A constant buzz filled my ears as I wound my way through the stalls. Chickens clucked in the dirt, waiting to be plucked and stuffed into giant woks and served with nsima (the local version of a corn porridge). I had eaten enough of it to find it palatable, only as long as it came with the ever-present tomato and onion sauce that was found everywhere in southern Africa.
And thank God I liked tomatoes, as the small fruit were one of the few things that were prevalent. Onions and eggplants were also readily apparent in little triangular hills on top of rickety wooden stalls or worse, balanced precariously on a piece of plywood resting atop an over-turned bucket. Mixed with rice and the luxury of salt and pepper, a feast was to be had any night.
For protein, beef seemed always to be tough and pork non-existent, so beans and peanut butter filled the niche. A rare treat of fresh fish infused my vegetarian style diet, but I grew lumpy on the starchy staples that were my fare. Always a good reason to dive into Lake Malawi to swim off a meal or two.
While I did pick up our staple tomatoes to fill our backpacking larder, this shopping trip was centered on a more cultural note. Leaving the greasy stands and piles of glass coke bottles behind, I walked further into the market in search of wood carvings. I did not need the Bob Marley tapes, and while tempted by local tinny music blaring from ancient ghetto blasters, I walked on.
This is where I fell in love. Wooden carved bowls, figures of men, tables, and of course the famous chief’s chairs. They were exquisite and I wanted one of them all. The detailed facial features carved into the dark hardwood were incredible. Elephants, zebras and a wide variety of other animals carefully decorated the backs of chairs. I had no idea how I would be able to narrow down my search for the perfect table, but the first challenge was to not look interested.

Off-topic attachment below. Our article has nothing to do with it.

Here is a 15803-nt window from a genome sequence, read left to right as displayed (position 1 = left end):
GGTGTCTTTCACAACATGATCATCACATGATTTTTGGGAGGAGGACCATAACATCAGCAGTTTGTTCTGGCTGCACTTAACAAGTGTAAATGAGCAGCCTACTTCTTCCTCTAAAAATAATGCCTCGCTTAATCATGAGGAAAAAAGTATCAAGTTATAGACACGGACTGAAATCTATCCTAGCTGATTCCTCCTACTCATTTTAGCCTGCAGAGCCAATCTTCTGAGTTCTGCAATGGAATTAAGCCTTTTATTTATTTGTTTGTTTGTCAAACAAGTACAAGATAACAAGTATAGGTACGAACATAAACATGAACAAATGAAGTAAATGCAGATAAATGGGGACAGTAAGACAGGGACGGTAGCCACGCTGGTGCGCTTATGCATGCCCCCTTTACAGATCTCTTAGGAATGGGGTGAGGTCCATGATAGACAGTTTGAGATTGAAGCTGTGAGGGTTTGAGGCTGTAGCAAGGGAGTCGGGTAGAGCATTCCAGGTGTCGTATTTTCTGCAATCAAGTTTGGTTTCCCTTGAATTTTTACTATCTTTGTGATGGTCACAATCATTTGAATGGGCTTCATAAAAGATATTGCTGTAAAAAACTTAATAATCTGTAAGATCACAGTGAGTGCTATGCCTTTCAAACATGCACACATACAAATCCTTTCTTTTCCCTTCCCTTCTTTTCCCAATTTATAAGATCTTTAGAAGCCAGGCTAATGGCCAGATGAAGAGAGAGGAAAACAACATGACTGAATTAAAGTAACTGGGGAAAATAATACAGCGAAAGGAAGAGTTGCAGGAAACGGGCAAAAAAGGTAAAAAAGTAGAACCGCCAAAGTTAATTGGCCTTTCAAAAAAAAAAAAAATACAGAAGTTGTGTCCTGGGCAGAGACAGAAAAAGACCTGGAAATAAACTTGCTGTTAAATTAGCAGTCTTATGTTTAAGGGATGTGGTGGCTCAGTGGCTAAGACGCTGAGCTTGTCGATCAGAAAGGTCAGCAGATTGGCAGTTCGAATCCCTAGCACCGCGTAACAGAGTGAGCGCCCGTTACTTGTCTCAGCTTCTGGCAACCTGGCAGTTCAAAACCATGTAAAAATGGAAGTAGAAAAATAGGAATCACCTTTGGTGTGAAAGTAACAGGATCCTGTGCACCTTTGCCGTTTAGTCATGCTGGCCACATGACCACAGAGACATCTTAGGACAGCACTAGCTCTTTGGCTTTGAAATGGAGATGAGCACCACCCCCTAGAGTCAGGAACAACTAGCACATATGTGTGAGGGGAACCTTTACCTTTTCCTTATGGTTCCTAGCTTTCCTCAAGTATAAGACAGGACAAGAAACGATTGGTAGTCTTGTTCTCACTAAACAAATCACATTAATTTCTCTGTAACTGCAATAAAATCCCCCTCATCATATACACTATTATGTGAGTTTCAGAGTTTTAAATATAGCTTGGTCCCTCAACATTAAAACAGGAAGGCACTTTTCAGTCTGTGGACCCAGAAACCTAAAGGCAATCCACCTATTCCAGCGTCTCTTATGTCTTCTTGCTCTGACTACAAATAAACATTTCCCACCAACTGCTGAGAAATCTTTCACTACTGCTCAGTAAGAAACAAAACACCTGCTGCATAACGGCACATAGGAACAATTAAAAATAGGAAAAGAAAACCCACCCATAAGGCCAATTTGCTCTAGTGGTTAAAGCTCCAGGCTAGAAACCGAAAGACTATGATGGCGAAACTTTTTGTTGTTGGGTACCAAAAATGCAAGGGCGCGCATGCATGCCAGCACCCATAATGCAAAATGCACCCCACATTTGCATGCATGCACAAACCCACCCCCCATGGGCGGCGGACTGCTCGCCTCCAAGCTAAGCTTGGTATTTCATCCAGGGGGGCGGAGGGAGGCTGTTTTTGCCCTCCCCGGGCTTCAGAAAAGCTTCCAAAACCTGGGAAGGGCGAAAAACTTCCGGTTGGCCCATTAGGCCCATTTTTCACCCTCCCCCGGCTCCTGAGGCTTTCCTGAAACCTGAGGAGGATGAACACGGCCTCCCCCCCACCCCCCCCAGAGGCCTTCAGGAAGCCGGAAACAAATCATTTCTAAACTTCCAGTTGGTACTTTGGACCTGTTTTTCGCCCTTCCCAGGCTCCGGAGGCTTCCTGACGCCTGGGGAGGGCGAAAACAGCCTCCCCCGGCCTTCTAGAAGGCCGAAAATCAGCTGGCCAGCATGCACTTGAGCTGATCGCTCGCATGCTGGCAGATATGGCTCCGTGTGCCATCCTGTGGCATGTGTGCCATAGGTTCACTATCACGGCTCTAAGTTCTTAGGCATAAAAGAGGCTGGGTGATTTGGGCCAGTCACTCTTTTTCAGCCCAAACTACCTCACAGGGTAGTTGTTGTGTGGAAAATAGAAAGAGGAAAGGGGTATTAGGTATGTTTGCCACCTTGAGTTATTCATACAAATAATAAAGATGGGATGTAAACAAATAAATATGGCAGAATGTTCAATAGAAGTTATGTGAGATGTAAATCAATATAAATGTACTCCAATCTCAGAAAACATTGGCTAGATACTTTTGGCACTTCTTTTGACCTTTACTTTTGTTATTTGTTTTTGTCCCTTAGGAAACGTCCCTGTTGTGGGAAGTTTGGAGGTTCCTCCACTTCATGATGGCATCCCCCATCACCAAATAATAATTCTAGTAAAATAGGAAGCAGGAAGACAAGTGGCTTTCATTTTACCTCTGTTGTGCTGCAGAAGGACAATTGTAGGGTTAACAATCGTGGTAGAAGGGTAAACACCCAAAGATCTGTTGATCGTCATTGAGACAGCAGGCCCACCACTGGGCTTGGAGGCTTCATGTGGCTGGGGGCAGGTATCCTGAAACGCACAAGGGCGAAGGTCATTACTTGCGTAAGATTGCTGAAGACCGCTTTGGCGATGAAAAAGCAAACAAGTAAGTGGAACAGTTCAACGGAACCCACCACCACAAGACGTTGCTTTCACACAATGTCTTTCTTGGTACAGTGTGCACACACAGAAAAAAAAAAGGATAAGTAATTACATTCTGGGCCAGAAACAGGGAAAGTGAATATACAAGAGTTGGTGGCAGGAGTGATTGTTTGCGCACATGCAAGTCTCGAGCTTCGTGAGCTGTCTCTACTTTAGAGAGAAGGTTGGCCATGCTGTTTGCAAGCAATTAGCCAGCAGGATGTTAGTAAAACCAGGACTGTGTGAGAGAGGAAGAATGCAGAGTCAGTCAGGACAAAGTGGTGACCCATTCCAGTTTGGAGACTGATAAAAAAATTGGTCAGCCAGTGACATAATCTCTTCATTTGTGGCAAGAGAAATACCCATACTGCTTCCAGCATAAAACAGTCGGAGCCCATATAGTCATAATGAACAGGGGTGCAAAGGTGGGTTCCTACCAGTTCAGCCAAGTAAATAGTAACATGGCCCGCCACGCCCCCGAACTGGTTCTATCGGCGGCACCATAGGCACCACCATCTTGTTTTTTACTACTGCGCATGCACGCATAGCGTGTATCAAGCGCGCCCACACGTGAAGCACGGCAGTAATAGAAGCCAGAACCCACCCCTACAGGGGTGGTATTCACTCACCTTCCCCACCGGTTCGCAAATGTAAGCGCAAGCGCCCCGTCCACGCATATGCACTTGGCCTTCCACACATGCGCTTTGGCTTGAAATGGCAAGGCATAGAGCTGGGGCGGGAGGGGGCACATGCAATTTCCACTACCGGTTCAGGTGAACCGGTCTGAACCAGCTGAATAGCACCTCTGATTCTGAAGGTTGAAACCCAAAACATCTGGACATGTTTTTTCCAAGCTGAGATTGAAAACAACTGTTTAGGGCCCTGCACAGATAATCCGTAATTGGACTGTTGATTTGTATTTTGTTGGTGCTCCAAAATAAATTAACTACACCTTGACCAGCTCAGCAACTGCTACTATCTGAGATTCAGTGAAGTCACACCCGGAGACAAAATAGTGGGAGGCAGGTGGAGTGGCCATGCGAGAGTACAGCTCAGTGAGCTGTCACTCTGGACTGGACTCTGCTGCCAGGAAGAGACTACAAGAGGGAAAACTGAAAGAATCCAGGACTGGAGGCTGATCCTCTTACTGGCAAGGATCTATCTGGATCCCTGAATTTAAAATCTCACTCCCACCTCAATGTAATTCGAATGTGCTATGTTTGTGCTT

A white face amongst a sea of black stands out pretty obviously though. “Sistah, sistah!” were the calls that followed me as I sauntered down the long line of wood carvers’ stalls. Their wares were lined up on the dirt, but their perfection was not marred. My eyes flicked from the intricately carved women balancing parcels on their heads, to ferocious lions snarling their threats. What to choose, I pondered?
Bartering was part of the business though and I stealed myself to try and drive a hard bargain. Who was I to kid anyone though. If you paused too long in front of a stall, a young man would jump up and put a giraffe in your hand and throw a price in your ear. A sparkle of an eye would have the salesman encouraging you to sit in the sturdy luxury of an enormous chief’s chair, no matter that it would have to be transported back home to Canada. My mission was one of the delicate tables that had caught my fancy though. Three long legs carved from a single piece of wood were entwined in the middle and served as a tripod for a flat, round top. I had to have one.
I walked up and down the stalls, lingering here, smiling at a seller’s antics there, but returned to a little stall with some beautiful tables that called to me. The smell of money was strong on me and I casually asked the price of a table with elephants circling the perimeter of its surface. Valiantly, I attempted to feign surprise and shock at the inflated prices, but secretly would have paid whatever number of kwacha was demanded for the artwork. Having shown interest though, now I was committed.
After a small amount of numbers were thrown back and forth, we finally came to an agreement. Done with haggling, I beamed at my new table and small chief’s chair that had been thrown into the deal. The chair would be a wonderful souvenir for my young cousin back home, but the table was all mine. I counted out 600 kwacha (the equivalent of about $60CAD at the time), while the seller gathered up cardboard to package my purchases in. With newspaper wrapped around it all, I headed to the post office, filled out umpteen forms and mailed my precious souvenirs home, hoping that I would find them in one piece when I eventually made it there myself.